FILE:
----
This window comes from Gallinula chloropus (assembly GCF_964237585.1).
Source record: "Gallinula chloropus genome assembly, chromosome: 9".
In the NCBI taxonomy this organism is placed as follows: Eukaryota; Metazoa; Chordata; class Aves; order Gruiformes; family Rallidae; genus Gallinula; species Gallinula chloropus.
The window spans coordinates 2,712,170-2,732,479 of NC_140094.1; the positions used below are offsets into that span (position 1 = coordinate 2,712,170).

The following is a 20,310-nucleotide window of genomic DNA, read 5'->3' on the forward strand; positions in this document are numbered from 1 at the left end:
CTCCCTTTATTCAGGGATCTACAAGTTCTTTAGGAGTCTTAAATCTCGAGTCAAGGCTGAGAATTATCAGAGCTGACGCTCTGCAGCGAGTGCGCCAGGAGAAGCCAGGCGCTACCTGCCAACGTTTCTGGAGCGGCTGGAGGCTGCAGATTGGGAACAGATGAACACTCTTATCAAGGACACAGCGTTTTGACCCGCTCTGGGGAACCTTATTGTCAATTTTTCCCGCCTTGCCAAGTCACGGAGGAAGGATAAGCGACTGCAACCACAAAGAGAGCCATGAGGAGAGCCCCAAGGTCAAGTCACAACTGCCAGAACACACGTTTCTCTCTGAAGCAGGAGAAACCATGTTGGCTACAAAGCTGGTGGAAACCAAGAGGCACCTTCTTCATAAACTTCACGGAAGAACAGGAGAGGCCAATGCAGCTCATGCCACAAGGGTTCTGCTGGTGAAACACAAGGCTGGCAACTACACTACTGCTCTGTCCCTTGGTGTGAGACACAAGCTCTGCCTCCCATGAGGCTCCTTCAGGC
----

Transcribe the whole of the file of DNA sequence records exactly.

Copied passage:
This window comes from Gallinula chloropus (assembly GCF_964237585.1).
Source record: "Gallinula chloropus genome assembly, chromosome: 9".
In the NCBI taxonomy this organism is placed as follows: Eukaryota; Metazoa; Chordata; class Aves; order Gruiformes; family Rallidae; genus Gallinula; species Gallinula chloropus.
The window spans coordinates 2,712,170-2,732,479 of NC_140094.1; the positions used below are offsets into that span (position 1 = coordinate 2,712,170).

The following is a 20,310-nucleotide window of genomic DNA, read 5'->3' on the forward strand; positions in this document are numbered from 1 at the left end:
CTCCCTTTATTCAGGGATCTACAAGTTCTTTAGGAGTCTTAAATCTCGAGTCAAGGCTGAGAATTATCAGAGCTGACGCTCTGCAGCGAGTGCGCCAGGAGAAGCCAGGCGCTACCTGCCAACGTTTCTGGAGCGGCTGGAGGCTGCAGATTGGGAACAGATGAACACTCTTATCAAGGACACAGCGTTTTGACCCGCTCTGGGGAACCTTATTGTCAATTTTTCCCGCCTTGCCAAGTCACGGAGGAAGGATAAGCGACTGCAACCACAAAGAGAGCCATGAGGAGAGCCCCAAGGTCAAGTCACAACTGCCAGAACACACGTTTCTCTCTGAAGCAGGAGAAACCATGTTGGCTACAAAGCTGGTGGAAACCAAGAGGCACCTTCTTCATAAACTTCACGGAAGAACAGGAGAGGCCAATGCAGCTCATGCCACAAGGGTTCTGCTGGTGAAACACAAGGCTGGCAACTACACTACTGCTCTGTCCCTTGGTGTGAGACACAAGCTCTGCCTCCCATGAGGCTCCTTCAGGC